With nowhere else to go, Octavia and Tamiel – along with Jack, the human in question, and her brother Caleb – appeal directly to Zev, the Demon of Games. A trickster of unparalleled power, Zev gives nothing for free, and the gift he offers Octavia to keep Tamiel alive comes with a confusing catch: He makes her the Healer of Raphael, archangel and Commander of the Irin.

Suddenly a target for both angels and demons, Octavia quickly learns that the only way to survive is to play the game better than they do.

The only problem is, she doesn’t know whose game she’s playing … 

Mini Review Roundup

book review

I’ve been reading/listening to a good number of shorts this week and have found some lovely ones! All of them are available online, so click the links if you’re curious!

1. Such Thoughts Are Unproductive by Rebecca Campbell, Clarkesworld Magazine, Issue 159:

It only takes a few words when it’s people like us, the imperfect citizens of this perfectly known world. She told me things I do not wish to know, because they hurt to know, then we both looked instinctively for cameras and drones and microphones.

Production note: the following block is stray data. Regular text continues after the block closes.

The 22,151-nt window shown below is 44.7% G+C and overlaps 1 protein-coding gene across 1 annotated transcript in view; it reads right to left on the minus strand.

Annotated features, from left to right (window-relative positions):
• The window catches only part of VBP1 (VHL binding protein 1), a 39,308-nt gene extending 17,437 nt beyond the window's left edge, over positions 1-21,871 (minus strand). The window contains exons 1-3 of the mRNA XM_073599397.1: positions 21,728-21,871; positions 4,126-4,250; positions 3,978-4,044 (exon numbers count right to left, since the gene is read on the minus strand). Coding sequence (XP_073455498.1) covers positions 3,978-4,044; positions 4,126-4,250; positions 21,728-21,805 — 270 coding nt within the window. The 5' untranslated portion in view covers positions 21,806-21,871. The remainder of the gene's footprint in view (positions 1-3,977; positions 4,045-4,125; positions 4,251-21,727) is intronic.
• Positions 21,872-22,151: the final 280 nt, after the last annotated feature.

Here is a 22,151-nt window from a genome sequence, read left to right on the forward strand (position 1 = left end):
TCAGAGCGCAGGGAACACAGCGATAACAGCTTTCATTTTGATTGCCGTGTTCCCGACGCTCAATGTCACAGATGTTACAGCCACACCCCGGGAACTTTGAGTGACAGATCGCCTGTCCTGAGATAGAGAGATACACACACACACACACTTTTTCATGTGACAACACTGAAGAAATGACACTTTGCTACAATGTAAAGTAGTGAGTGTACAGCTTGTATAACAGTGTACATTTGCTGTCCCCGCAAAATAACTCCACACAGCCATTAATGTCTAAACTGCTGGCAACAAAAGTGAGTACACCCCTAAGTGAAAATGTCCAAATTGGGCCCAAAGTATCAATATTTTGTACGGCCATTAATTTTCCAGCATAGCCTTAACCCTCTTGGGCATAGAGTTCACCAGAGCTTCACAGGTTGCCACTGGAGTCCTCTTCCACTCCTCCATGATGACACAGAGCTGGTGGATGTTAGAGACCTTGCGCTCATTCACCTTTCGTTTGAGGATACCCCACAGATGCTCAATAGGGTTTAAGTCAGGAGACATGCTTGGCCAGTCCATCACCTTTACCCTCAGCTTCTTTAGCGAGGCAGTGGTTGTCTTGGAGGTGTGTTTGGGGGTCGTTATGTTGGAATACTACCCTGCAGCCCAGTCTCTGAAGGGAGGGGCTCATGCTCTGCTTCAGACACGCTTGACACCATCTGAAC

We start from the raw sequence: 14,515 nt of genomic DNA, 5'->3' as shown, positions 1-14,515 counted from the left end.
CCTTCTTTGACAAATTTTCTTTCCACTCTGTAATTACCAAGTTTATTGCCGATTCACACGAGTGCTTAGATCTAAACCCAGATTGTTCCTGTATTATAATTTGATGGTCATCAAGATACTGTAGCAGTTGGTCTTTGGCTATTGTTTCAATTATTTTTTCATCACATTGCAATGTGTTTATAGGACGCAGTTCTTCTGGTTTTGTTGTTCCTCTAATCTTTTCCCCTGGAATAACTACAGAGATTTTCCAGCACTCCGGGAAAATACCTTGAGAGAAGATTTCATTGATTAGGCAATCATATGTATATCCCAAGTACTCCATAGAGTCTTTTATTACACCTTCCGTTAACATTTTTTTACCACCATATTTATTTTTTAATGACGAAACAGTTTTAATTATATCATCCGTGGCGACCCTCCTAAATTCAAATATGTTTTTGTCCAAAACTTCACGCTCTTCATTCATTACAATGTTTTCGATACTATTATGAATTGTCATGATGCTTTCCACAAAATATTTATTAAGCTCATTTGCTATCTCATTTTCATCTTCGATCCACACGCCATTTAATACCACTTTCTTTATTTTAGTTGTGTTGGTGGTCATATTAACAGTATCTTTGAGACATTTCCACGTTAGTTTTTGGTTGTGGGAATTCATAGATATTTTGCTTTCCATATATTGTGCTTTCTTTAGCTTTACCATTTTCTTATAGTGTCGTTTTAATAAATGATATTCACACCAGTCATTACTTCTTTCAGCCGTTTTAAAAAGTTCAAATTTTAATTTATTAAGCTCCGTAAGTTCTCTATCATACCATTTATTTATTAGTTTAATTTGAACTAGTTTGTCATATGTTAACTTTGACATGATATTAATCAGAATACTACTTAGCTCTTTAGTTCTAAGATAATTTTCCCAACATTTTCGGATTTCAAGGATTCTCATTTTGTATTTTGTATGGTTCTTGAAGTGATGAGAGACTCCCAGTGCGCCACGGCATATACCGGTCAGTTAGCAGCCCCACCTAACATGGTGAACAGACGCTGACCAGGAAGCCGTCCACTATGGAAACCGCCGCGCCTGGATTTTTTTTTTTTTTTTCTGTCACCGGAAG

I got such 1984 vibes from this. Really impressed, definitely recommend. Available here

2. An Arc of Lightning Across the Eye of God by P H Lee, Clarkesworld Magazine, Issue 157

I am my father’s name, written by my mother’s vision across time and space.

This was a very interesting short that’s really hard to describe, but definitely worth a read. Available here.

3. Lightspeed Magazine, June 2015: Queers Destroy Science Fiction! Special Issue (edited by Seanan McGuire)

I’ve just stumbled upon this collection of LGBT+ stories and I can’t wait to dive into them all. It’s 500+ pages too, like YAAAAS. But also, I do *not* have time for these wonderful distractions. THERE ARE SO MANY THINGS I WANT TO READ AND THE LIST IS ONLY GROWING GOOD GRIEF. (This is like the best problem to have, really, but still, the ever-growing TBR is ridic)

So far I’ve only read Bucket List Found in the Locker of Maddie Price, Age 14, Written Two Weeks Before the Great Uplifting of All Mankind by Erica L. Satifka, which was brief but hard hitting all the same. It’s a found letter and the content is only 700 words, so I won’t summarise it. Just give it a go! F/F. Available here.

4. Making My Entrance Again With My Usual Flair by Ken Scholes

No one ever asks a clown at the end of his life what he really wanted to be when he grew up. It’s fairly obvious.